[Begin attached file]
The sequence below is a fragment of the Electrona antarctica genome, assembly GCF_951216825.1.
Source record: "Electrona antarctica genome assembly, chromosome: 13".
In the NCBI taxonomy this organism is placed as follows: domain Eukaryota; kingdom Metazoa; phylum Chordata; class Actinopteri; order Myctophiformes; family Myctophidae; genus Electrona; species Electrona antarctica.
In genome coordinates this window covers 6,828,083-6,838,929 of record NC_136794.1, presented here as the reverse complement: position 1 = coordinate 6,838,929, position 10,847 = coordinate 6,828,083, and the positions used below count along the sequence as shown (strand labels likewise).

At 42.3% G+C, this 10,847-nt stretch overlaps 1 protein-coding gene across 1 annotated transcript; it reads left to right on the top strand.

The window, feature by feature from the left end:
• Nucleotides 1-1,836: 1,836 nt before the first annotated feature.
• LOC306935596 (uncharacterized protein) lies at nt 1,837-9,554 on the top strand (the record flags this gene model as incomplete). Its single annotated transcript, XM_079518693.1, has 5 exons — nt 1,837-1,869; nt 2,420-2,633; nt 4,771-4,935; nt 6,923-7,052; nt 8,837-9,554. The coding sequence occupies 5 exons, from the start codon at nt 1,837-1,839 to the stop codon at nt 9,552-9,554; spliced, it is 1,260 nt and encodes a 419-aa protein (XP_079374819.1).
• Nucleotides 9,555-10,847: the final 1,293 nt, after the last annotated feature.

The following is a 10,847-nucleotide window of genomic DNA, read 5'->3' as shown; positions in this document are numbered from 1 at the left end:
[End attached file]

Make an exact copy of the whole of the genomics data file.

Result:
The sequence below is a fragment of the Electrona antarctica genome, assembly GCF_951216825.1.
Source record: "Electrona antarctica genome assembly, chromosome: 13".
In the NCBI taxonomy this organism is placed as follows: domain Eukaryota; kingdom Metazoa; phylum Chordata; class Actinopteri; order Myctophiformes; family Myctophidae; genus Electrona; species Electrona antarctica.
In genome coordinates this window covers 6,828,083-6,838,929 of record NC_136794.1, presented here as the reverse complement: position 1 = coordinate 6,838,929, position 10,847 = coordinate 6,828,083, and the positions used below count along the sequence as shown (strand labels likewise).

At 42.3% G+C, this 10,847-nt stretch overlaps 1 protein-coding gene across 1 annotated transcript; it reads left to right on the top strand.

The window, feature by feature from the left end:
• Nucleotides 1-1,836: 1,836 nt before the first annotated feature.
• LOC306935596 (uncharacterized protein) lies at nt 1,837-9,554 on the top strand (the record flags this gene model as incomplete). Its single annotated transcript, XM_079518693.1, has 5 exons — nt 1,837-1,869; nt 2,420-2,633; nt 4,771-4,935; nt 6,923-7,052; nt 8,837-9,554. The coding sequence occupies 5 exons, from the start codon at nt 1,837-1,839 to the stop codon at nt 9,552-9,554; spliced, it is 1,260 nt and encodes a 419-aa protein (XP_079374819.1).
• Nucleotides 9,555-10,847: the final 1,293 nt, after the last annotated feature.

The following is a 10,847-nucleotide window of genomic DNA, read 5'->3' as shown; positions in this document are numbered from 1 at the left end: